Three Strategies to Combat Anti-Analysis and Evasion Techniques

“What happens if our network is compromised?” is a question that security professionals have been asking for some time. But for a variety of reasons – ranging from network transformation efforts to more sophisticated attack methods – this question has now become, “how do we even know if our network has been compromised?” 

One reason for this is that as cybercriminals increasingly invest in new strategies designed to evade detection, there is little to no evidence that anything is amiss until after attackers have achieved their goals.

The Rise of Anti-Analysis Attack Strategies

Most of us are familiar with some of the more sophisticated security attack strategies being used to ensure attacks can be successful. They range from advanced strategies, such as using machine learning combined with metamorphic or polymorphic exploits that can learn from and adapt to network defenses, to malware that leverages tools already installed on the network. Fortunately, many of us have countermeasures in place that allow us to detect and effectively respond to such efforts.

As a result, cybercriminals are adopting new techniques to obscure their efforts and evade detection and analysis so they can complete their plans. Some examples of anti-analysis techniques include routines that enable malware to detect when it is running within a sandbox environment or even in a system emulator, functions for disabling security tools on an infected system, and the use of junk data to make disassembly harder. MITRE currently lists more than 60 anti-analysis and evasion techniques—some new and some old—that attackers employ to slip past defenses and remain undetected so they can achieve their aims uninterrupted.

This seems to be a trend with legs. Last quarter, several reports identified new malware with sophisticated defense-evasion techniques built into them that indicate rapid advances in this latest attack strategy. One of them, a downloader used to target financial organizations, not only includes sandbox detection but also a clever tool designed to determine if it is being run in an emulator. It also includes checks for mouse movement and debuggers to ensure it is only ever running in an actual production environment. This isn’t unique. At least two other downloaders were also reported in Q2 2019 as having similarly advanced evasion mechanisms, including location verification capabilities and sleep timers for delayed execution.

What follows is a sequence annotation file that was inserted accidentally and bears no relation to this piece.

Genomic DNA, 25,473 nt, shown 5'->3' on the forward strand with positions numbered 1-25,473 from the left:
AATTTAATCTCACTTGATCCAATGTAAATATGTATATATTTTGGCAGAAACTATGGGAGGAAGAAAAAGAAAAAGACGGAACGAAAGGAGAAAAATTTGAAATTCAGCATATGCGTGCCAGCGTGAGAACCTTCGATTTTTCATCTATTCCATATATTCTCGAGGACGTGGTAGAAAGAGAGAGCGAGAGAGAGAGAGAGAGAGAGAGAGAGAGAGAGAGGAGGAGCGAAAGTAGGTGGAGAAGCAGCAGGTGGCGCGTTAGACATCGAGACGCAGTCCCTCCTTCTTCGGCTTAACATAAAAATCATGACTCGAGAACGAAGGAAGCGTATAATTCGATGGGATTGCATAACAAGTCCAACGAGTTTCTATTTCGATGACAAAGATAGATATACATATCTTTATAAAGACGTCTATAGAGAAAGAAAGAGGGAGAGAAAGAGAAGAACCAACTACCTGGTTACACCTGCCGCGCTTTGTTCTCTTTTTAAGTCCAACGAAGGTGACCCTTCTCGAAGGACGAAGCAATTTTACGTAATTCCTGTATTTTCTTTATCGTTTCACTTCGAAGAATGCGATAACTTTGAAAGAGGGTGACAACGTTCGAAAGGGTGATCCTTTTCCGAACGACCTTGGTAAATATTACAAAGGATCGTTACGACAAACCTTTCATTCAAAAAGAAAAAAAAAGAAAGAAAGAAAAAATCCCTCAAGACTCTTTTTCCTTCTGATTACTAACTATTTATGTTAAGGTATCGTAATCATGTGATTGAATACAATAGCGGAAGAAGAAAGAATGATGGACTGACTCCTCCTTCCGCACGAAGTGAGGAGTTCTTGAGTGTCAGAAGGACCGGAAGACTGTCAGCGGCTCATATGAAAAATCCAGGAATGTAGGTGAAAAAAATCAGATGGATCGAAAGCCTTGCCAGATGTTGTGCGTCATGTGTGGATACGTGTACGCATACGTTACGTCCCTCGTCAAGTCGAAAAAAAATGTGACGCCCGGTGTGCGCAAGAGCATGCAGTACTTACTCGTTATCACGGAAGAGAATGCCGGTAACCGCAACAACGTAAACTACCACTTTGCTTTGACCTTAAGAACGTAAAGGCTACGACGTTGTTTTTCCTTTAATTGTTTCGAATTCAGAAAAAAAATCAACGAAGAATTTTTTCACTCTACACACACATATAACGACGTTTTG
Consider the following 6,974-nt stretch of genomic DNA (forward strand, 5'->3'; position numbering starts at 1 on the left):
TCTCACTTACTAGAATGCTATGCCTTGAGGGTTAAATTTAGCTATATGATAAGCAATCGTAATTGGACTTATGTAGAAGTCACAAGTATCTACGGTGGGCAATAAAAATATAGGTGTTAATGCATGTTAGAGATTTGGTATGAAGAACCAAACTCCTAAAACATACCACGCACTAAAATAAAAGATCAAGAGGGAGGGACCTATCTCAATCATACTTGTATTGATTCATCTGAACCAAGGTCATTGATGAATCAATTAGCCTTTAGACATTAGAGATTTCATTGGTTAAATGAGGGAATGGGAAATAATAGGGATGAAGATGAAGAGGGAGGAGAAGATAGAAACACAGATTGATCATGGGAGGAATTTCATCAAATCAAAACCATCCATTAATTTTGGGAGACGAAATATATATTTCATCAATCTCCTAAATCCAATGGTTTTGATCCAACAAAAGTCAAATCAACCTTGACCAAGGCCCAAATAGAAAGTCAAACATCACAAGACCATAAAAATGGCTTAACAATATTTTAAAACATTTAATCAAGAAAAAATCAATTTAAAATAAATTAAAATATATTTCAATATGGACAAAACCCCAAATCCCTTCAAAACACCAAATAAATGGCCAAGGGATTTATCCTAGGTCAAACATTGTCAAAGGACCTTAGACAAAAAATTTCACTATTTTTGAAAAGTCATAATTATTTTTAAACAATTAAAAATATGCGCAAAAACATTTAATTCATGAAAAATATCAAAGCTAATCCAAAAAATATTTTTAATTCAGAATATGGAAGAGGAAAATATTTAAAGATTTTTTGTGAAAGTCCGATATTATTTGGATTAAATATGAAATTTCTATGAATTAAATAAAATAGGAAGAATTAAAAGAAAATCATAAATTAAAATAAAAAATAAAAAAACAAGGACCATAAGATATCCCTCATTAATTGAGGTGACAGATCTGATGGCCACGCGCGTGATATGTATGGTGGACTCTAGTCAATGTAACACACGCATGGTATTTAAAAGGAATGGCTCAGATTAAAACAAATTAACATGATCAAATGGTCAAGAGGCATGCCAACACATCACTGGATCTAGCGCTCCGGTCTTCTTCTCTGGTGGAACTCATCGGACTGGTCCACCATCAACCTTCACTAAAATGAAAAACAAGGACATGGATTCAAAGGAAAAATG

Another growing trend is the use of “living off the land” techniques, where standard network tools are hijacked to perform malicious activities. PowerShell, for example, can be directly executed from memory, is easy to obfuscate, and is already trusted, enabling it to bypass whitelisting defenses. There are also a wide variety of free, readily available malicious tools for PowerShell such as PowerSploit, PowerShell Empire, and Nishang. Because tools such as PowerShell are already authorized, and many, perhaps inadvertently, have some degree of admin privileges, malicious behavior is often categorized as authorized.  

These and similar anti-analysis and other evasion tactics pose a severe challenge to enterprises and underscore the need for multilayered defenses that go beyond traditional signature and behavior-based threat detection.

Finding Malware That Doesn’t Want to be Found

Of course, using signature and behavioral-based security tools to detect threats remains a critical component of any security arsenal. These should also be augmented with things like advanced behavioral analytics to identify and correlate suspicious activities that, on their own, may not rise to the level of tripping a threat alarm.

But those strategies are decreasingly effective when operating against malware designed specifically to evade detection. Even worse, these challenges are being compounded by the rapid expansion of the network’s attack surface due to digital transformation efforts that not only broaden the network’s footprint but increasingly make it subject to the “weakest link in the chain” challenge. This includes issues arising from new cloud, WAN, mobility, and IoT strategies introducing their unique security risks, and far too often, having varying levels of security affixed to them.

However, there are powerful tools available to help you address the challenge of detecting security breaches that do not want to be found. They include:

1. Intent-Based Network Segmentation